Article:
Here's why Mette Muhli, curator of Norberg Festival's art exhibition, is way deeper than you are.
By Kai Teo
In the previous episode of NORBERG ADVENTURES, Buddha Mag has covered Katja Lindeberg's personal account of why Norberg Festival is probably cooler than you and your cat, combined. When the festival actually begins tomorrow, there's fuck loads more to look forward to, and a whole lot more talent to expect.
This year, there's also an art exhibition that promises to be cooler than Berghain. It's called ANOTHER SPACE / ANOTHER PLACE. And we have invited superstar artist and curator, and reformed psytrance hippie, Mette Muhli, to tell us more about why she doesn't like psytrance anymore.
As a curator for ANOTHER SPACE / ANOTHER PLACE, what exactly do you do?
Well, my role is to put together a visual arts programme for the festival to add another dimension to it, but also to lure the visitors the get lost in the hidden spaces of Mimerlaven.
I've been trying to find new artistries with an interesting approach to contemporary art and handicraft, that goes well with the festival and the amazing historical site it's situated at. I work so that the different expressions interact and that the visitor can find a common thread throughout the exhibition.
What’s the concept for ANOTHER SPACE / ANOTHER PLACE?
Through various site specific works the exhibition ANOTHER SPACE / ANOTHER PLACE challenges the image of our time and discusses issues concerning place, identity and visions of a possible future. Norberg is an industrial community in flux, affected by the 80’s industrial shutdowns, while new habitants now resettle and the population increases again. Our time, the history of the region and the unique atmosphere at the Mimerlaven mining facility creates the foundation for this year’s exhibition themes — post-industrialism, centralisation/decentralisation and utopias. Who are we in a post-industrial society and how little is required to reach a utopia?
Describe the exhibition concept to someone you’ve bumped into at the bus stop.
It's a cool site specific art exhibition with a strong contextuality and materiality. The different installations raise question about our time and the future, but will also surprise and involve the visitor.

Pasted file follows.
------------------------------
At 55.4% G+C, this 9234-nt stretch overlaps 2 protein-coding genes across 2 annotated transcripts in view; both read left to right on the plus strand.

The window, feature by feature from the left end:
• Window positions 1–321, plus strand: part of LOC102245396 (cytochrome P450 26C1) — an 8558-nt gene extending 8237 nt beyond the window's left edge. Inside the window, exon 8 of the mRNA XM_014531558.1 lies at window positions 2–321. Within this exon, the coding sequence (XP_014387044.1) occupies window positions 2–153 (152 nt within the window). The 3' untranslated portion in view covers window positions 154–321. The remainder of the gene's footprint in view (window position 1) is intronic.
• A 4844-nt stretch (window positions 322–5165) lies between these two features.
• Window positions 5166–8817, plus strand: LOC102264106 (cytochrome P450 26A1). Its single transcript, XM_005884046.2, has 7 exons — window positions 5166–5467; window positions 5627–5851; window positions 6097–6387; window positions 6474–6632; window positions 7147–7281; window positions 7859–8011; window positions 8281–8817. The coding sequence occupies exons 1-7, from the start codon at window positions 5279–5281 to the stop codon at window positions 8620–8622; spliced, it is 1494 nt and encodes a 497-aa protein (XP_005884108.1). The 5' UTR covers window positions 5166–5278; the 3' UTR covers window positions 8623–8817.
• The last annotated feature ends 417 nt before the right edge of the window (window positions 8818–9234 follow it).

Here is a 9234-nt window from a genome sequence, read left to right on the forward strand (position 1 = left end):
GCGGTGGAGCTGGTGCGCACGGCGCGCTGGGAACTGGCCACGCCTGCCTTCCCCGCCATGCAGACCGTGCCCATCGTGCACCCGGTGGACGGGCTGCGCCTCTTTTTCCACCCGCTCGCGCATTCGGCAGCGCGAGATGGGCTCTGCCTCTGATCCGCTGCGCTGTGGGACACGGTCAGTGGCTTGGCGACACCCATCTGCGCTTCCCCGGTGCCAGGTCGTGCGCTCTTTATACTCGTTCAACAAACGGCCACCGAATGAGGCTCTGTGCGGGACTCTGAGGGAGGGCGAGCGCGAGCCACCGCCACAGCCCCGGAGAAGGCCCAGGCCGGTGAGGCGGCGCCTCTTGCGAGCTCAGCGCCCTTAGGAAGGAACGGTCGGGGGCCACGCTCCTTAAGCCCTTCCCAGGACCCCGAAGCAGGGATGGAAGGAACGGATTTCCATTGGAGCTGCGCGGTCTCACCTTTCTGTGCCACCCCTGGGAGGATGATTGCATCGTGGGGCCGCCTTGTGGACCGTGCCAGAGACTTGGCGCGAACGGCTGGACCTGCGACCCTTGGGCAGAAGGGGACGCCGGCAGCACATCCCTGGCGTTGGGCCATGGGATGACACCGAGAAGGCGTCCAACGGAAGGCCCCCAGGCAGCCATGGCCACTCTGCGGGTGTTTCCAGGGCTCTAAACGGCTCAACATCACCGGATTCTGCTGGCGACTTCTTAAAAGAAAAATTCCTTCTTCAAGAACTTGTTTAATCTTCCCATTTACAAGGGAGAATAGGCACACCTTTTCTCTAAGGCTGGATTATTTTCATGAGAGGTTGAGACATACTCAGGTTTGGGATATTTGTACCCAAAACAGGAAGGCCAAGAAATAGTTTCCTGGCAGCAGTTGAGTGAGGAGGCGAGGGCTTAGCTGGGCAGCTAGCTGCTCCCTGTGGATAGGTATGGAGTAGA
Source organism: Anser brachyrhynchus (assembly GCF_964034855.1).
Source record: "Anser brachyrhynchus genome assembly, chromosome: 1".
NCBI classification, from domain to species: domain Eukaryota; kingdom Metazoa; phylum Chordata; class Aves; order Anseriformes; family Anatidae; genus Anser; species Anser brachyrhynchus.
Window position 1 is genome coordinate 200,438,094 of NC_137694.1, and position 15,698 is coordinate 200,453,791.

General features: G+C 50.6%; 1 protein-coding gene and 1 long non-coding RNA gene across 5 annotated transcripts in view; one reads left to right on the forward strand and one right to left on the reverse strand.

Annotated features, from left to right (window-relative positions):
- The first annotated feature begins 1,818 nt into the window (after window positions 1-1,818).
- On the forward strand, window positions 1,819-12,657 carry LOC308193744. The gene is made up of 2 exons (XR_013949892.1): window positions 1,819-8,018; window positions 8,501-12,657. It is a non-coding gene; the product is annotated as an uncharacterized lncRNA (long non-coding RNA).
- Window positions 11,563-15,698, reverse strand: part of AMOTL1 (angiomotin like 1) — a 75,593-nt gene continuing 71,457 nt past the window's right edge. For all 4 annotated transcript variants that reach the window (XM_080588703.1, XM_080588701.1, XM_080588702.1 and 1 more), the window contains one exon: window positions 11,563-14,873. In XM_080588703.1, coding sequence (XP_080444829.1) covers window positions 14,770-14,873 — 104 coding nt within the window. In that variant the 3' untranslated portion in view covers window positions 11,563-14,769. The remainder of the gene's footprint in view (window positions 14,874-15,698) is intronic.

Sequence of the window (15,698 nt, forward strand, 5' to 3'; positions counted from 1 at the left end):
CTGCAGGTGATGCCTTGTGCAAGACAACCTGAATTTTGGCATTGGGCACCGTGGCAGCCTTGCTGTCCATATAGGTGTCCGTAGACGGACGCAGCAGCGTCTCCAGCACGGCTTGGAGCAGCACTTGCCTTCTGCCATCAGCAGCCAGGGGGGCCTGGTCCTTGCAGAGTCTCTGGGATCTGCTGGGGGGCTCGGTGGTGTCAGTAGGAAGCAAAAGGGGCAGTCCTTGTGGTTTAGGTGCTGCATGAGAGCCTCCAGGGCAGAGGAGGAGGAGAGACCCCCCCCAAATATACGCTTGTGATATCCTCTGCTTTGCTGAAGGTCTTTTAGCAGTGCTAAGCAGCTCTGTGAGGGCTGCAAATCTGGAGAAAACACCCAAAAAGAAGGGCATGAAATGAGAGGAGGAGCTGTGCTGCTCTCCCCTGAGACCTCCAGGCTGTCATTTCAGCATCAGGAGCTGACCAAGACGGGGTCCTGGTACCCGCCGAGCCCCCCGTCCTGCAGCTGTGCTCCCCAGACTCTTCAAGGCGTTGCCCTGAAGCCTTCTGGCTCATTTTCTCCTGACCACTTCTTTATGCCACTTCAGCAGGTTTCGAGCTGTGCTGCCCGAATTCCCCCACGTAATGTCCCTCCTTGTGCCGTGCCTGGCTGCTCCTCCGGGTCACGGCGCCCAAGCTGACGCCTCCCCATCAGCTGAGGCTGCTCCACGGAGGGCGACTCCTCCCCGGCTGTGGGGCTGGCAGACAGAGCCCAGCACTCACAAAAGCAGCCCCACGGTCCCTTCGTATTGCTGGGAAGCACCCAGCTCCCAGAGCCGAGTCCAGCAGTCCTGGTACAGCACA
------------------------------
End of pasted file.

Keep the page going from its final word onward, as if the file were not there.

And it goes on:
Give us a little teaser of what we’ll be seeing this year at ANOTHER SPACE / ANOTHER PLACE?
The Lab is an interactive labyrinth like installation that gives new life to discarded material and allows new meetings. Mono no Aware consists of old school apparatus projecting images created using materials specific to the history of Mimerlaven, as a nice contrast to all the high tech gear.
What do you think is the purpose of modern art, and how would you separate good works from just random stuff?
I think art in general is important to help us understand our world and everyone around us, and to make us more curious. I would say all art, bad or good, has a purpose. To be able to express oneself could be a life saver! Even random art can appeal to someone. Just look around you and you will find great artists, maybe just not yet discovered. That's what I am doing.
And about you, besides being the curator here, what else are you into?
I like mixing different fields, I think Norbergfestival is a great example where music, visual arts and cultural history coexist in a beautiful way. I think my great interest in electronic music started for real back in the late 90's when I arranged psytrance parties in the deep forests of Värmland.
I recently graduated with a bachelor in Art History and Visual Studies including Curatorial Studies and I have a background in photography. I work part time at Borås Museum of Modern Art and I'm currently looking for more job opportunities!
Parting words to get us really excited for ANOTHER SPACE / ANOTHER PLACE?
We will present an exhibition that has carefully taken the beautiful architecture and spaces in consideration and that will make the festival more interesting and exciting!
To see who else at Norberg Festival that is more talented than you, check out their website at norbergfestival.com, or their Facebook page. And if you haven't bought tickets, you should really click here.
And before you navigate away, please show Buddha Mag some love too by liking us on Facebook. We like you if you like us.